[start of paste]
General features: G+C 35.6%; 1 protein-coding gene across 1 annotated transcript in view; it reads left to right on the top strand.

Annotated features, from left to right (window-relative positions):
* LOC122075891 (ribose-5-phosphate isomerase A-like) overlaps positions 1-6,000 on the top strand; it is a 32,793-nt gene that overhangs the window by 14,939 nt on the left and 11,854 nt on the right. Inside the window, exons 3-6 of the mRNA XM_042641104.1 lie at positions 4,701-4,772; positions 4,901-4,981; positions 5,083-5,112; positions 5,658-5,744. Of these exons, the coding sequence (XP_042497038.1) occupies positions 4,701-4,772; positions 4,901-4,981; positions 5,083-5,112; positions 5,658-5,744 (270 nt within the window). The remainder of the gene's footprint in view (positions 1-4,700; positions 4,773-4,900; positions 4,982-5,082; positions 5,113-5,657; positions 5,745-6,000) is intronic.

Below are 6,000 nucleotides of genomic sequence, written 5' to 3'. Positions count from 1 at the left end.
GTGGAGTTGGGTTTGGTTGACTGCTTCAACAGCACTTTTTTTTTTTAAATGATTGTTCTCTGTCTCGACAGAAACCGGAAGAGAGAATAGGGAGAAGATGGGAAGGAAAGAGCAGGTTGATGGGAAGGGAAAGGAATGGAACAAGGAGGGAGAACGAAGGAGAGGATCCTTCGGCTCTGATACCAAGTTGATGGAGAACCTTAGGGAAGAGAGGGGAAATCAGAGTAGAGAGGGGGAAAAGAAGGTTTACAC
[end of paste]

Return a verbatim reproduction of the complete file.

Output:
General features: G+C 35.6%; 1 protein-coding gene across 1 annotated transcript in view; it reads left to right on the top strand.

Annotated features, from left to right (window-relative positions):
* LOC122075891 (ribose-5-phosphate isomerase A-like) overlaps positions 1-6,000 on the top strand; it is a 32,793-nt gene that overhangs the window by 14,939 nt on the left and 11,854 nt on the right. Inside the window, exons 3-6 of the mRNA XM_042641104.1 lie at positions 4,701-4,772; positions 4,901-4,981; positions 5,083-5,112; positions 5,658-5,744. Of these exons, the coding sequence (XP_042497038.1) occupies positions 4,701-4,772; positions 4,901-4,981; positions 5,083-5,112; positions 5,658-5,744 (270 nt within the window). The remainder of the gene's footprint in view (positions 1-4,700; positions 4,773-4,900; positions 4,982-5,082; positions 5,113-5,657; positions 5,745-6,000) is intronic.

Below are 6,000 nucleotides of genomic sequence, written 5' to 3'. Positions count from 1 at the left end.
GTGGAGTTGGGTTTGGTTGACTGCTTCAACAGCACTTTTTTTTTTTAAATGATTGTTCTCTGTCTCGACAGAAACCGGAAGAGAGAATAGGGAGAAGATGGGAAGGAAAGAGCAGGTTGATGGGAAGGGAAAGGAATGGAACAAGGAGGGAGAACGAAGGAGAGGATCCTTCGGCTCTGATACCAAGTTGATGGAGAACCTTAGGGAAGAGAGGGGAAATCAGAGTAGAGAGGGGGAAAAGAAGGTTTACAC